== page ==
Learn to Linocut Workshop
4 in stock
Learn how to make a linocut card with one of our linopress/linocut Collectivists: Fran from Fran’s Press. In this course you will design, carve and print your own, single colour linocut greetings card. Fran will teach you some basic techniques and by the end of the course you will have enough knowledge to start printing independently at home, as well as a lovely hand printed card!
How did linoleum printing come about?
Linoleum was created in the 1800s and used in the late 1800s as a floor covering. Traditional wood and metal blocks for printing were expensive and time consuming to create.
Linoleum was cheaper to produce, and offered an easier surface to carve than wood and metal, especially when heated. It wasn’t as tough as metal, and didn’t have the surface grains and patterns that made wood trickier to carve. As linoleum was a softer material, it was much quicker to achieve results with the new linocut technique.
So linoleum started out as a cheap alternative, and was often used by amateurs or as a teaching product in schools, according to the Printmaking Dictionary.
But when artists such as Henri Matisse and Pablo Picasso started using linoleum in the early 1900s, its popularity grew.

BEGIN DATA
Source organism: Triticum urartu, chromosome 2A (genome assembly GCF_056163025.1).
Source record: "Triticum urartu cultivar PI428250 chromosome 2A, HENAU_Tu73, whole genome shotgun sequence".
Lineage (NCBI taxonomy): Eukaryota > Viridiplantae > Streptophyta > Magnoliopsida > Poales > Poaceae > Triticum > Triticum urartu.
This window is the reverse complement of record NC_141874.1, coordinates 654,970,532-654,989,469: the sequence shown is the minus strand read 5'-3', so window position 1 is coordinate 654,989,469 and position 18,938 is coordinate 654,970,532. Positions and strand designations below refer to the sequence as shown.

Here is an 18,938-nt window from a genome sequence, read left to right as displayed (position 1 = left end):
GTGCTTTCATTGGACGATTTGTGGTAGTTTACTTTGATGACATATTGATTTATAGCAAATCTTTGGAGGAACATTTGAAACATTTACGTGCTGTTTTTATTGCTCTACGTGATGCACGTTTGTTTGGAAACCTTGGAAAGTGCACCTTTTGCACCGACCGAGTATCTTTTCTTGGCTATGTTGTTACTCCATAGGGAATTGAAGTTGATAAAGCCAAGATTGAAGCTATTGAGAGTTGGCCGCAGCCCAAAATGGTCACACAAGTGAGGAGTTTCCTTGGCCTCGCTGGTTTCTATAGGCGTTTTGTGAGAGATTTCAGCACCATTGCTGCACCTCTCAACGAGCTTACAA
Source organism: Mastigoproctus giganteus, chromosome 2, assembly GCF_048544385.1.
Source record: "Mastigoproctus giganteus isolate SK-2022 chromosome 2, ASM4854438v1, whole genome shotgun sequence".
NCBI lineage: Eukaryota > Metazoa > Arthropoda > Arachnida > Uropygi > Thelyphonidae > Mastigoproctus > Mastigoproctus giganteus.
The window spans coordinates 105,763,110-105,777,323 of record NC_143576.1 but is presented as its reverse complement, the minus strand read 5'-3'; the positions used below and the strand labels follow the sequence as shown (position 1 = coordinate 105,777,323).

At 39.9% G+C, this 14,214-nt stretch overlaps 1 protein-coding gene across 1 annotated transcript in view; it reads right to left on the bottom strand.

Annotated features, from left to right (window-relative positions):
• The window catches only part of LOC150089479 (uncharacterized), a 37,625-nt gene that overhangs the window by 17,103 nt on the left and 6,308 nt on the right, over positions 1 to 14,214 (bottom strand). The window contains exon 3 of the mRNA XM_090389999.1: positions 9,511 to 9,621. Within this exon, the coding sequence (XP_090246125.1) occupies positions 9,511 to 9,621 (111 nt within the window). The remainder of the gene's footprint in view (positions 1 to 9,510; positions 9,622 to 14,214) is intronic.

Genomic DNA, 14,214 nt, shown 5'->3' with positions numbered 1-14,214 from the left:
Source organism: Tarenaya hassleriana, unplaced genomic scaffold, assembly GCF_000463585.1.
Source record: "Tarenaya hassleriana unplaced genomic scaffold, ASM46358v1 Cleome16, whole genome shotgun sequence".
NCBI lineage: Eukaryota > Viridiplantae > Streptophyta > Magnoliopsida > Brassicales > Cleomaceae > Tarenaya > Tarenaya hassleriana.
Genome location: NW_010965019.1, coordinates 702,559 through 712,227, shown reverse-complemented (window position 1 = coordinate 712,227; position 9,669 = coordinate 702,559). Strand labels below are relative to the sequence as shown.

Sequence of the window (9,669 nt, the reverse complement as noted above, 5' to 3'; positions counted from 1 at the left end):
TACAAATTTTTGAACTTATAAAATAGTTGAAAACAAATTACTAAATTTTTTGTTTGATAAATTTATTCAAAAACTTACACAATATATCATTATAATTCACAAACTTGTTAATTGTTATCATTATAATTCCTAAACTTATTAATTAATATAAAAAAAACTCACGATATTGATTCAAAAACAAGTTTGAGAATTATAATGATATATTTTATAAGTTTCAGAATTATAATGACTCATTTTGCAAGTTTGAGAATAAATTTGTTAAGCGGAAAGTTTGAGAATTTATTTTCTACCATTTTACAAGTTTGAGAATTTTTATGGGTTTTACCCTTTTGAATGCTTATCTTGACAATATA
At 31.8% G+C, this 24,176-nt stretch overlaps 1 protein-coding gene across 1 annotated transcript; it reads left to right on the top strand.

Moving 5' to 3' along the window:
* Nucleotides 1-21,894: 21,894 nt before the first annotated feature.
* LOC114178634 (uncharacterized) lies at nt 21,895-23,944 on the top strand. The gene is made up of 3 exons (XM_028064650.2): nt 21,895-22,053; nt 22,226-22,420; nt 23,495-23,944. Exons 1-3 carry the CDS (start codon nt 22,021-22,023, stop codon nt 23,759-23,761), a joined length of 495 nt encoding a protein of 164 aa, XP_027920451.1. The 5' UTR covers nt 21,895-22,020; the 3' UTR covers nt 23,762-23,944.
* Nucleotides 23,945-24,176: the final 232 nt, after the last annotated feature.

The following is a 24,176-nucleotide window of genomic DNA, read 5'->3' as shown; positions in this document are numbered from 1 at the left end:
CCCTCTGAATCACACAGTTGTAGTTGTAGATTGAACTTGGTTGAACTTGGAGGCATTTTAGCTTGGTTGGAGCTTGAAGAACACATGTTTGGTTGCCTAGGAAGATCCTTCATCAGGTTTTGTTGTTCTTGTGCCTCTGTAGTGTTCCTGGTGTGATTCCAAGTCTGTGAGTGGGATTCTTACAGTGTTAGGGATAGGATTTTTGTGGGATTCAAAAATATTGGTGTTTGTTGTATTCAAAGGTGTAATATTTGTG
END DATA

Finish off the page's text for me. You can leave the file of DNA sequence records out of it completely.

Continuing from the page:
Fran, our workshop tutor, in her own words:
“I began lino printing in my spare time about five years ago after spending my birthday money on cutters, lino, ink and a roller. Most of my work is created at home using the back of a wooden spoon and a little bit of elbow grease in lieu of a press.
To me linocuts are like magic. I love the way you can start with a vague idea and see it coming together as you carve. But even more I love the way that you can never fully understand what’s been carved until it’s finally been printed.
I am inspired in some part by beautiful creatures in nature and in some part by fleeting images in my imagination. I am captivated by myths and legends and magical creatures and I’m always longing to explore this more in my art. My work is sometimes realistic and sometimes more stylised, but it is all brought together by common textures and carved shapes and marks that are unique to linocuts and which breathe life into my messy drawings.”
All materials and refreshments will be provided.
Six places are available at the workshop.